2021 Outlook: Single-Family Rentals Have More Runway Ahead
- New technologies have streamlined operations and simplified the landlord-customer relationship for single-family rentals.
- SFR tenants tend to stay in their homes longer than in any other type of rental housing, making the asset class an attractive investment opportunity.
- While the market is maturing, SFR communities are still largely owned by smaller investors.
These days, it is rare to pick up any real estate publication and not see a single-family rental (SFR) headline near the top of the page. Industry attention and institutional participation are seemingly growing by the minute. Naturally, where there are advocates, there are also devil’s advocates, and they have raised the question as to whether the SFR space is already getting crowded. It may be true that the sector is no longer in its infancy, but if that’s the case, it has only matured into its adolescence.
Our 2021 single-family rental outlook sees the market in the middle of a rapid transformation, and it likely has several years of evolution before approaching anything resembling an equilibrium. Thanks to the sector’s still-low prevalence of professional management, efficiency-delivering tech adoption and supportive demographic drivers, there is little doubt that SFR has the solid fundamentals to sustain its momentum.
From Crisis to Creation
As the story goes, the professionally managed SFR sector as we know it today is a byproduct of the Great Recession and the inexorably linked Housing Crisis. Institutional capital opportunistically picked up undervalued single-family homes, adopted a rental strategy and waited for prices to recover for a profitable exit. However, over those initial few years, rental housing management was still in the nascent stages of determining the best ways to operate SFR communities.
Since then, the adoption of new technologies has streamlined operations and simplified the landlord-customer relationship. The implementation of self-showing technology, digital lockboxes and online rental screening tools have all allowed for a quicker, more seamless leasing process. Time is money in this industry, and the efficient matching of potential renters with their ideal units meaningfully cuts down on implicit vacancy costs.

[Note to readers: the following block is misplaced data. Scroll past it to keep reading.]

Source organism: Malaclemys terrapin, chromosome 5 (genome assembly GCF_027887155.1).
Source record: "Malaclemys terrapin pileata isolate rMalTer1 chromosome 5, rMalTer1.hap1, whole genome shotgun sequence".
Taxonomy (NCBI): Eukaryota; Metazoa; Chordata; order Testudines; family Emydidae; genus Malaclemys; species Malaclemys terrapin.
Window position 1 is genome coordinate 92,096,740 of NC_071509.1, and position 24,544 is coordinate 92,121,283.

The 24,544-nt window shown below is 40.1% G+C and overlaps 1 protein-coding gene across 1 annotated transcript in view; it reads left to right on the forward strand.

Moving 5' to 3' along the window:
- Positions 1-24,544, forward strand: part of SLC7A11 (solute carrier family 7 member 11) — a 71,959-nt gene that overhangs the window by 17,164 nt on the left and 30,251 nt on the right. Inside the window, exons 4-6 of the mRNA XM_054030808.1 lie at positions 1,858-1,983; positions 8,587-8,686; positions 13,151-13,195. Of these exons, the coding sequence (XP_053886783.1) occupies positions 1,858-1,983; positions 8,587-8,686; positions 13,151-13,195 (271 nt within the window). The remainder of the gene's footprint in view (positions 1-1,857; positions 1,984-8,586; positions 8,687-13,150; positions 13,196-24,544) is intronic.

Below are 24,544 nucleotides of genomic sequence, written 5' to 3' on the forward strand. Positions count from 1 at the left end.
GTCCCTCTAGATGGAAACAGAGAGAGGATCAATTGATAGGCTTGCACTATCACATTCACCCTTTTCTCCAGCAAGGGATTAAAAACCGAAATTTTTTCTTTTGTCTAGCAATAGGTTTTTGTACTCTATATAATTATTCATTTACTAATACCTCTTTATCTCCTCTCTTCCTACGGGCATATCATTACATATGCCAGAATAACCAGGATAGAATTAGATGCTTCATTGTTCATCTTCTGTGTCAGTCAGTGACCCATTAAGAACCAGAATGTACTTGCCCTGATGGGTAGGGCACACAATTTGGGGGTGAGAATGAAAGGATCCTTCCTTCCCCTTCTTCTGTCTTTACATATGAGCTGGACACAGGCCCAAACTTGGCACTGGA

Once a home is leased, renters now have access to mobile apps that streamline the process for maintenance requests, allowing landlords to monitor the property and get ahead of potential issues. A 2017 study of apartment tenants by Buildium found that 53% of renters prefer to be contacted via email with important updates from their landlord, while 47% of renters want the ability to file and track maintenance requests electronically.
This shift in renter preferences has likely leapt even further during the pandemic as the ability to conduct business remotely became paramount. Lastly, the integration of smart home technologies, especially in HVAC systems, reduces excess energy usage and allows for both greener pockets and environments. Collectively, these new developments have freed up time and resources for managers and tenants alike, all while improving product quality and the user experience.
The sheer volume of new innovative technologies introduced into SFR over the past decade is immense. Taking all of the small incremental cost savings together has proven to be a gamechanger for the industry — it is a main reason why institutional investors have reconsidered the ‘get out’ portion of their initial ‘get in, get out’ purchase strategy.
Demographic Sweet Spot